Court Rejects Long Island Helicopter Noise Routing Appeal

AINalerts » July 16, 2013
July 16, 2013, 2:00 PM

The U.S. Court of Appeals has unanimously upheld the FAA’s right to impose the mandatory overwater North Shore Route on helicopter traffic over New York’s Long Island. Writing for the Court, U.S. circuit judge Richard Roberts rejected a legal challenge (petition for review) to the route filed by the Helicopter Association International to overturn the mandate.

Roberts affirmed the FAA’s power to control airspace, ruling that the agency has the right to “set standards to measure aircraft noise and to prescribe regulations to control and abate aircraft noise” and “to protect individuals and property on the ground.”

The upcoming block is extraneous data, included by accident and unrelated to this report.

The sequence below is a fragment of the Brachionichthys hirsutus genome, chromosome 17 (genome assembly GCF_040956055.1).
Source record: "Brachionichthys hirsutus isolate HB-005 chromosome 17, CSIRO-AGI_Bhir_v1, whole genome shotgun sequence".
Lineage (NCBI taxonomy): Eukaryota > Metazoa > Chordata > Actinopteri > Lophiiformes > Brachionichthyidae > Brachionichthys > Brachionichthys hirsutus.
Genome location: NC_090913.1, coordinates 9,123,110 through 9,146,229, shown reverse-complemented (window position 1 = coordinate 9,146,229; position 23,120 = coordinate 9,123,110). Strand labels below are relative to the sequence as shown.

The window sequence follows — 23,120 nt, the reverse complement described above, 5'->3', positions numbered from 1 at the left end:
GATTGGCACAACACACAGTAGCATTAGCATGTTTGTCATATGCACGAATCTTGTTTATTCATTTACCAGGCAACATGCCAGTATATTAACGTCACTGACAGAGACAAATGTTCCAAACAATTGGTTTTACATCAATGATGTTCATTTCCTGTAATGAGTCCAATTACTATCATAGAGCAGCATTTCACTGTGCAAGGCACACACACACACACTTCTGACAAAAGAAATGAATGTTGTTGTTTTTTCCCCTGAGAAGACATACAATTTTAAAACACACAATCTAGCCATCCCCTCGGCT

The FAA mandated what had initially been a voluntary noise-abatement route last year after receiving political pressure from Senator Charles Schumer (D-N.Y.) and former transportation secretary Ray LaHood. Helicopter operators had argued that the route, one mile off the north shore of Long Island, was potentially unsafe and would merely shift helicopter noise to other parts of the island.

The court’s ruling is expected to encourage proponents of similar measures that local politicians are promoting in the Los Angeles basin.

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